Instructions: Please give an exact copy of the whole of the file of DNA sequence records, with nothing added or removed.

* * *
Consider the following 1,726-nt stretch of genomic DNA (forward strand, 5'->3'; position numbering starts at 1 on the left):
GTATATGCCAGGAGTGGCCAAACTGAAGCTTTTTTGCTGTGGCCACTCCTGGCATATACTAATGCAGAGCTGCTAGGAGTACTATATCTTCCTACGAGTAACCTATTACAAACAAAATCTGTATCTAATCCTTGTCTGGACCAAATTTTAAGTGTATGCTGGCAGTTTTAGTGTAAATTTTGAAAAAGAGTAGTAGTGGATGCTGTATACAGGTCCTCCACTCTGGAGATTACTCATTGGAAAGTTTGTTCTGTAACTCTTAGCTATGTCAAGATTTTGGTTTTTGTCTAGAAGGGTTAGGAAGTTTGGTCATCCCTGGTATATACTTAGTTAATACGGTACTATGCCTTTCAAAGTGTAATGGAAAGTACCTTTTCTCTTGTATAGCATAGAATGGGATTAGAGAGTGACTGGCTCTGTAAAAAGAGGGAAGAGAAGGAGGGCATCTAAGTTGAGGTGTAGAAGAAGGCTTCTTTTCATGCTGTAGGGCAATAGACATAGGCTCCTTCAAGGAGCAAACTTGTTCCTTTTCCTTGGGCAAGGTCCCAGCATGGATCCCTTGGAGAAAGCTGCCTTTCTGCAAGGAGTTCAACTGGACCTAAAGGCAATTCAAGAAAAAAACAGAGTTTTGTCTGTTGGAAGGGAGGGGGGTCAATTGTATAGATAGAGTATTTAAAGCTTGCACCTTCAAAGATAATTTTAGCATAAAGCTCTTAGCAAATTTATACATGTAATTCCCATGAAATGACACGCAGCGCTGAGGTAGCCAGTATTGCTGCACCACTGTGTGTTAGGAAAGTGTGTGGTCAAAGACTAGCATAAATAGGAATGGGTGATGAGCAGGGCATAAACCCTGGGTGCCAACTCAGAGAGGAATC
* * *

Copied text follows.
Consider the following 1,726-nt stretch of genomic DNA (forward strand, 5'->3'; position numbering starts at 1 on the left):
GTATATGCCAGGAGTGGCCAAACTGAAGCTTTTTTGCTGTGGCCACTCCTGGCATATACTAATGCAGAGCTGCTAGGAGTACTATATCTTCCTACGAGTAACCTATTACAAACAAAATCTGTATCTAATCCTTGTCTGGACCAAATTTTAAGTGTATGCTGGCAGTTTTAGTGTAAATTTTGAAAAAGAGTAGTAGTGGATGCTGTATACAGGTCCTCCACTCTGGAGATTACTCATTGGAAAGTTTGTTCTGTAACTCTTAGCTATGTCAAGATTTTGGTTTTTGTCTAGAAGGGTTAGGAAGTTTGGTCATCCCTGGTATATACTTAGTTAATACGGTACTATGCCTTTCAAAGTGTAATGGAAAGTACCTTTTCTCTTGTATAGCATAGAATGGGATTAGAGAGTGACTGGCTCTGTAAAAAGAGGGAAGAGAAGGAGGGCATCTAAGTTGAGGTGTAGAAGAAGGCTTCTTTTCATGCTGTAGGGCAATAGACATAGGCTCCTTCAAGGAGCAAACTTGTTCCTTTTCCTTGGGCAAGGTCCCAGCATGGATCCCTTGGAGAAAGCTGCCTTTCTGCAAGGAGTTCAACTGGACCTAAAGGCAATTCAAGAAAAAAACAGAGTTTTGTCTGTTGGAAGGGAGGGGGGTCAATTGTATAGATAGAGTATTTAAAGCTTGCACCTTCAAAGATAATTTTAGCATAAAGCTCTTAGCAAATTTATACATGTAATTCCCATGAAATGACACGCAGCGCTGAGGTAGCCAGTATTGCTGCACCACTGTGTGTTAGGAAAGTGTGTGGTCAAAGACTAGCATAAATAGGAATGGGTGATGAGCAGGGCATAAACCCTGGGTGCCAACTCAGAGAGGAATC